In December 2013, Downtown North resident Eric Filseth offered what may be the defining soliloquy in Palo Alto's current land-use debate. Voters had just emphatically defeated Measure D, rejecting a housing development that was supported by the entire City Council. Developer Jay Paul Co., seeing the political winds shift, dropped its plan to build a zone-busting office complex at 395 Page Mill Road. And the council had just scheduled a public meeting to discuss the future of the city.
In summing up the problems facing Palo Alto, Filseth pronounced that the city's woes stem from conflicting visions. Vision A, he said, is one of Palo Alto as a "medium-density family town, a great place to live with great schools to send your kids to." Vision B, which he dubbed "San Francisco South," entails Palo Alto becoming "the financial and professional hub of the Peninsula."
"The planning department, the Architectural Review Board, the Planning and Transportation Commission, certainly the developer industry and most of you folks sitting up here today want Vision B, whereas most Palo Alto voters want Vision A," Filseth said. "Certainly not all of us, but a clear majority of us, are not willing to accept the costs in term of density, traffic, congestion and school crowding and all the other stuff it would take to get Vision B."
Filseth ended the speech with a question.
"Half of you are running for re-election next year. Why?
"It's a serious question. You don't get paid. You spend all your Monday nights here. You pour over endless minutia about city operations, and you have to sit there and listen to all of us three minutes at a time. Life is short. If you think we're bullies, or if you don't have a passion for Vision A, why waste your time here?
"The voting majority of us want leadership that will preserve Vision A in the midst of serious regional challenges," he said.
Filseth himself hasn't always been passionate about local politics. Like many residents, the Wisconsin native had spent the prior two and a half decades paying the mortgage, raising a family and working in the tech industry. But in recent years, as the pace of development picked up and downtown's parking situation deteriorated, he began to pay attention. In 2012, he opposed the Lytton Gateway development, a four-story office building at the corner of Lytton Avenue and Alma Street that is now the home to Survey Monkey, the Chamber of Commerce and Gelataio. The building was approved under planned-community zoning, with the developer providing the public benefits of space for a nonprofit (the Chamber) and a cash payment to the city.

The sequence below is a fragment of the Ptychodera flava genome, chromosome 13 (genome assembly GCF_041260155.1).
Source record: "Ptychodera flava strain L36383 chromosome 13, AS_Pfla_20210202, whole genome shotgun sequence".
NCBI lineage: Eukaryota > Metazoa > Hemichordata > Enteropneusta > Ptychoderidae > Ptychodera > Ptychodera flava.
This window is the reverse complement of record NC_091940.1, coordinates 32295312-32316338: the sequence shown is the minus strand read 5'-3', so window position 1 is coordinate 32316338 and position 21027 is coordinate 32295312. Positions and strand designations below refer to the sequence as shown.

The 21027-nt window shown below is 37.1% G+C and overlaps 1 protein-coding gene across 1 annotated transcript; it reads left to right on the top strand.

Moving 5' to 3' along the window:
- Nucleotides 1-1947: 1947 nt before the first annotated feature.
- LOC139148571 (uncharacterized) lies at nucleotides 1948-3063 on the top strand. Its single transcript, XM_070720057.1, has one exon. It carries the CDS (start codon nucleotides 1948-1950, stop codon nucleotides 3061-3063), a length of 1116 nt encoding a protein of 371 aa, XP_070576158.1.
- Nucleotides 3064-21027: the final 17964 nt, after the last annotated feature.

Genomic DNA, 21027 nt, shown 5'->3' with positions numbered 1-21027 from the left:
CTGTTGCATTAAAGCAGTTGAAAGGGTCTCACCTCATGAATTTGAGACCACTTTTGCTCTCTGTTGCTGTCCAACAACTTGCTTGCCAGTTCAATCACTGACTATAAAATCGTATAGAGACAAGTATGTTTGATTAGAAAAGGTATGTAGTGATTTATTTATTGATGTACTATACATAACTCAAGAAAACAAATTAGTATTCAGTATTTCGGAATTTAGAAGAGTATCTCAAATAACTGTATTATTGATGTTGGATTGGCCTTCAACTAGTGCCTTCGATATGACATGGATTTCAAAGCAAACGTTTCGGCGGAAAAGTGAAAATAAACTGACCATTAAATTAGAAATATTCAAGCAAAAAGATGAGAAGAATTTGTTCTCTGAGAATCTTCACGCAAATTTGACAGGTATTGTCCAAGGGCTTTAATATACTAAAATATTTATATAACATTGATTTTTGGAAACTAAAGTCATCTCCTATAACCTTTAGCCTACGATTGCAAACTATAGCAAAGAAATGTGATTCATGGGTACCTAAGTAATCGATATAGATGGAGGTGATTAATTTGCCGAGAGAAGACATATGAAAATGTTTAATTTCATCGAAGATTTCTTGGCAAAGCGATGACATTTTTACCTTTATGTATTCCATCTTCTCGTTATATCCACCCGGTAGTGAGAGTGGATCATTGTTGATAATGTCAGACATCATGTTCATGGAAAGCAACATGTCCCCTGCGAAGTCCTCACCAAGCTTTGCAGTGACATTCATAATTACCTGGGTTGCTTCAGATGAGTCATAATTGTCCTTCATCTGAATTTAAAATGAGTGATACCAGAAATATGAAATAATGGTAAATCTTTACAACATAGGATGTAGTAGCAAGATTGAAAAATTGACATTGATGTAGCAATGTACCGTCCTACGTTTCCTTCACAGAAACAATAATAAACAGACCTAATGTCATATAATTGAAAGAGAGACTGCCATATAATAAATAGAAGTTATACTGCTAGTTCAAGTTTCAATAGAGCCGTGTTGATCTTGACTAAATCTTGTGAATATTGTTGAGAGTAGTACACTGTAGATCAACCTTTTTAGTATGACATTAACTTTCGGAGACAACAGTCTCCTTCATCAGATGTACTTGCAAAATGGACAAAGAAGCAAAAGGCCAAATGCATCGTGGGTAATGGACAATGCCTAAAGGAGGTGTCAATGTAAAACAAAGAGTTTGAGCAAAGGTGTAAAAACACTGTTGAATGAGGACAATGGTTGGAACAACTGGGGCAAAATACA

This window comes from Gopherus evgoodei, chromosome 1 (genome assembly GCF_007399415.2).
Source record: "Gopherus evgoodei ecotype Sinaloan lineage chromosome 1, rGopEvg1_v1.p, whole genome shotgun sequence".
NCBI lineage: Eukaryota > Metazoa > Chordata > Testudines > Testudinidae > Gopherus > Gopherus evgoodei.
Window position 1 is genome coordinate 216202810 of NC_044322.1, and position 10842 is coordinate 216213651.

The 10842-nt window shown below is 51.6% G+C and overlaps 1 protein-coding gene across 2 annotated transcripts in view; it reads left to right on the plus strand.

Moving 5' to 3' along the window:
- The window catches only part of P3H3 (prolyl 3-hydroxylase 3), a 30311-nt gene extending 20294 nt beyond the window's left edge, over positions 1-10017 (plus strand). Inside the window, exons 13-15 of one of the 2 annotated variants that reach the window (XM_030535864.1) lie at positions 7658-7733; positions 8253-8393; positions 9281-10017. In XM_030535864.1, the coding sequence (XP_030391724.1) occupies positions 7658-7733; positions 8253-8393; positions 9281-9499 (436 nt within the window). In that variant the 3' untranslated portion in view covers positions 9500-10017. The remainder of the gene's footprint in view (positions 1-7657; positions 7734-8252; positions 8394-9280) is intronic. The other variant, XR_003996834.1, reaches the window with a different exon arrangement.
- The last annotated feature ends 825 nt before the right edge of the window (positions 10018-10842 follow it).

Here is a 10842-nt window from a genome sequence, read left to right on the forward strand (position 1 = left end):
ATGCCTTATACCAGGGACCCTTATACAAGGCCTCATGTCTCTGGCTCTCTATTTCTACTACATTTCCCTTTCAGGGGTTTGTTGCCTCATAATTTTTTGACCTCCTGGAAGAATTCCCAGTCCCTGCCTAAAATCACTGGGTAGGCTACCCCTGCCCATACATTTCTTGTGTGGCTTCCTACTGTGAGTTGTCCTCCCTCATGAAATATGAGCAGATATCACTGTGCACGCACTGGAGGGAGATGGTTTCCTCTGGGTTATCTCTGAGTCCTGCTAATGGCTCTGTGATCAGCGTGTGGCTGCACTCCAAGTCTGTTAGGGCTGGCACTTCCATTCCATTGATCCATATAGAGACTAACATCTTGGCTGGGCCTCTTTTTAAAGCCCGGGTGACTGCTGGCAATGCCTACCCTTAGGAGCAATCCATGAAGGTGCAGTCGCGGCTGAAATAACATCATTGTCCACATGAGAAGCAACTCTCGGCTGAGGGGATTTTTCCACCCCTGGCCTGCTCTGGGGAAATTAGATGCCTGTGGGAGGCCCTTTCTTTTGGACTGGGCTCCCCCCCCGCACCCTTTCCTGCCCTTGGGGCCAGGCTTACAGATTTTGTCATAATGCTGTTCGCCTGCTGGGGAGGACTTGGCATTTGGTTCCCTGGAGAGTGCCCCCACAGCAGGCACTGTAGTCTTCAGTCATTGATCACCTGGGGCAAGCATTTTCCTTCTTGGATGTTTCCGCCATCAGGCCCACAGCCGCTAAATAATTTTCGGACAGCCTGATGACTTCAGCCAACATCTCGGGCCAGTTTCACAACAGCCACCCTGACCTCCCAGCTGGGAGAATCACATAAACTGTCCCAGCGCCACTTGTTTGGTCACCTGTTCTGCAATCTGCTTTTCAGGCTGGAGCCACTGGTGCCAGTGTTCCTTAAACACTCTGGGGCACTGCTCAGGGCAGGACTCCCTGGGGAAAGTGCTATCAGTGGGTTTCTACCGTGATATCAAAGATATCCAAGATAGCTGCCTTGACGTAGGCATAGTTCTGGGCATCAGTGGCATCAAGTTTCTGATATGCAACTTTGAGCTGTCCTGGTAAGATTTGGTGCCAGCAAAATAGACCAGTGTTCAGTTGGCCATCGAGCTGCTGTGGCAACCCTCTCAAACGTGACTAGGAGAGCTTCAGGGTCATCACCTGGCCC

Filseth had urged the council at the May 2012 meeting not to make the trade.
"It's never too late to walk away from a bad deal," Filseth told the council. "This, for Palo Alto residents, is a bad deal."
Early in 2013, Filseth and his neighbor Neilson Buchanan tackled downtown's parking problems with a computer model that maps out the expansion of the overflowed parking over the coming year. While his neighborhood and nearby Professorville were already inundated by commuters' cars during weekdays -- depicted by the color red on the map -- Filseth's model showed the redness spreading like a rash toward University South and Crescent Park in 2015 and 2016, as more approved developments come online.